Monday 29 August 2011

Playing Around with PIOMAS.

The daily PIOMAS volume anomaly series shows the difference for each day's volume from the volume for an average period. In this post I've used the 20 year period 1979 to 1998 to calculate the daily average.

To melt a given volume of ice requires a certain amount of energy, this is the enthalpy of fusion, 334kj/kg. So the volume anomaly can be transformed into an energy anomaly, in this post I call this the implied energy anomaly: it's the energy anomaly implied by the volume anomaly.

Sunday 21 August 2011

Arctic Dipole: Sea-Ice Loss.

In what I consider a very important paper, Wang et al 2009 ask: "Is the Dipole Anomaly a major driver to record lows in Arctic summer sea ice extent?"

They start by noting that since 2002 the Arctic Oscillation (AO) has become neutral to negative, yet there has been rapid sea-ice retreat over that period. Since the 1970s there has been a correlation between the AO and sea ice loss through the Fram Strait, with the positive AO of the 1990s leading to a significant increase in sea ice loss. So it seems that the AO has not played a role in the ice loss since 2002. As previously discussed, Zhang found that in the period 2002 to 2007 the Arctic Dipole (AD) has become the dominant mode of variability in the Arctic, taking over from the AO.

Monday 15 August 2011

Home straight.

It's now coming up to a month until this year's minimum. I normally don't provide a running commentary of ice conditions as that's done more comprehensively elsewhere than my time will allow. Furthermore in my opinion earlier in the season short term events have less of an impact on the final minimum figure. However as we near the end of this season the game is still afoot.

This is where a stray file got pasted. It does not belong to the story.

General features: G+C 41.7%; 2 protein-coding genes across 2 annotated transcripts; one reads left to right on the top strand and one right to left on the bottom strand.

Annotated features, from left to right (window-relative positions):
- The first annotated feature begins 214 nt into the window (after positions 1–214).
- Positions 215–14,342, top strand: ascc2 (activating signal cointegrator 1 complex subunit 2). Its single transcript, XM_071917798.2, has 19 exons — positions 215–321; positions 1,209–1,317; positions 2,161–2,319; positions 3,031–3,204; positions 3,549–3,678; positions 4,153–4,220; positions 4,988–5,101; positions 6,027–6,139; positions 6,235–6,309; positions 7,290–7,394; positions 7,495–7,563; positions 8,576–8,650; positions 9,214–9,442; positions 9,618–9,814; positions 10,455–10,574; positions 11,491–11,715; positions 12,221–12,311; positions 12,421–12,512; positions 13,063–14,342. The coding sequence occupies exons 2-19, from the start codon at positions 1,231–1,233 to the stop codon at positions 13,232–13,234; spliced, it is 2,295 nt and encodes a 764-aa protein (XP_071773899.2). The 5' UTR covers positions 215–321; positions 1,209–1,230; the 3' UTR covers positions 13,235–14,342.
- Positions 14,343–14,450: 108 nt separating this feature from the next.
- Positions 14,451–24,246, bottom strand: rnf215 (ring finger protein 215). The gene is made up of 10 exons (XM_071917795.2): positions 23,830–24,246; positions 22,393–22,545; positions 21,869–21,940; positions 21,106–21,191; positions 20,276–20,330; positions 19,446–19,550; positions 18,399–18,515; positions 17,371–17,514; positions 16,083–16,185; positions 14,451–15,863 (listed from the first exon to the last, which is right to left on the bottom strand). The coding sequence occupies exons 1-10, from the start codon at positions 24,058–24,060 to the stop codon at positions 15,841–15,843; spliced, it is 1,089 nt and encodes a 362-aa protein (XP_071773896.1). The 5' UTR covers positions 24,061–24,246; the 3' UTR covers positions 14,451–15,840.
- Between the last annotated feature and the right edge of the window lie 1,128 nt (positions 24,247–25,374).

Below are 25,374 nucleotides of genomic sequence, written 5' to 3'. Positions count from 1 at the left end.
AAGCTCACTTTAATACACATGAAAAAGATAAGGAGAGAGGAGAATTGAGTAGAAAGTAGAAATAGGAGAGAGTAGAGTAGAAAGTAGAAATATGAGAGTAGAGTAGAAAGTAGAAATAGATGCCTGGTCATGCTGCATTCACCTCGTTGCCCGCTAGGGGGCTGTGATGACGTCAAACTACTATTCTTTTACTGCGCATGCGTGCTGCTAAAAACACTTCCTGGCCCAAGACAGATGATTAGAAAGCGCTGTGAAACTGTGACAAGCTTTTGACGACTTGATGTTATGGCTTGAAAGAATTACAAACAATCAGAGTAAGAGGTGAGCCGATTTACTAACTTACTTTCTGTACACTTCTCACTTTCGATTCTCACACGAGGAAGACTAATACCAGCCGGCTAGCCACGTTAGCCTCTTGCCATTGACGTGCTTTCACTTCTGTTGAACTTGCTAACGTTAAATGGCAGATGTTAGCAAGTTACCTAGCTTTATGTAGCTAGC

Thursday 11 August 2011

Arctic Dipole: A dominant role.

Zhang et al (2008) identify a recently emerging Dipole Anomaly in the Arctic, they call this the Arctic Rapid Change Pattern, or ARP, throughout this post I will however use the commonly accepted term; Arctic Dipole (AD). They use a running window EOF technique to examine small time periods over which the AD has changed. This means that instead of Wu et al's approach of applying the EOF to a long period, Zhang et al apply the EOF to short (5 year) runs over the period 1886 to 2006, this allows them to analyse the spatial changes with time. They don't refer to the previously discussed Wu et al paper.

Tuesday 9 August 2011

28 Weeks Days Hours Later.

Here in the UK the vermin are rioting. I guess I can't let this go without blogging, it is pretty amazing.

Monday 8 August 2011

Arctic Dipole: In the 20th Century.

The classic mode of variability in the Arctic atmosphere is the Arctic Oscillation. This is annular (circular) in form so moves air around the Arctic Basin. The AO is identified using a technique called Empirical Orthogonal Functions (EOFs), which is a technique used to identify patterns in data. Recently a pattern called the Arctic Dipole has been found, this has a key role in the recent atmospheric changes in the Arctic.

Monday 1 August 2011

Sea-ice drift speeds in the Arctic.

Hakkinen et al, 2008, use observations of sea-ice drift to examine possible trends in Arctic sea ice drift. Their aim is to examine whether sea-ice drift reveals anything about possible increase in storms in the Arctic, previous research has suggested that mid-lattitude storm systems are more frequently moving into the Arctic. As the authors note because sea-ice movement responds within hours to changes in wind this is a reasonable approach to the problem.

The mechanisms of sea-ice loss: A clarification.

I'm cramming a load of papers about the Arctic Atmosphere, changes in Arctic atmospheric circulation will be my theme for the next few posts. In the process of re-reading papers and reading new ones it's occurred to me that I haven't been as prescise as I should have been in some of my previous statements.

In an earlier post I've claimed that thermodynamics best explain the loss of Arctic sea-ice, I still think that this is the case. however think some clarification may be appropriate as I don't discount atmospheric and oceanic factors and may have given the impression that I do.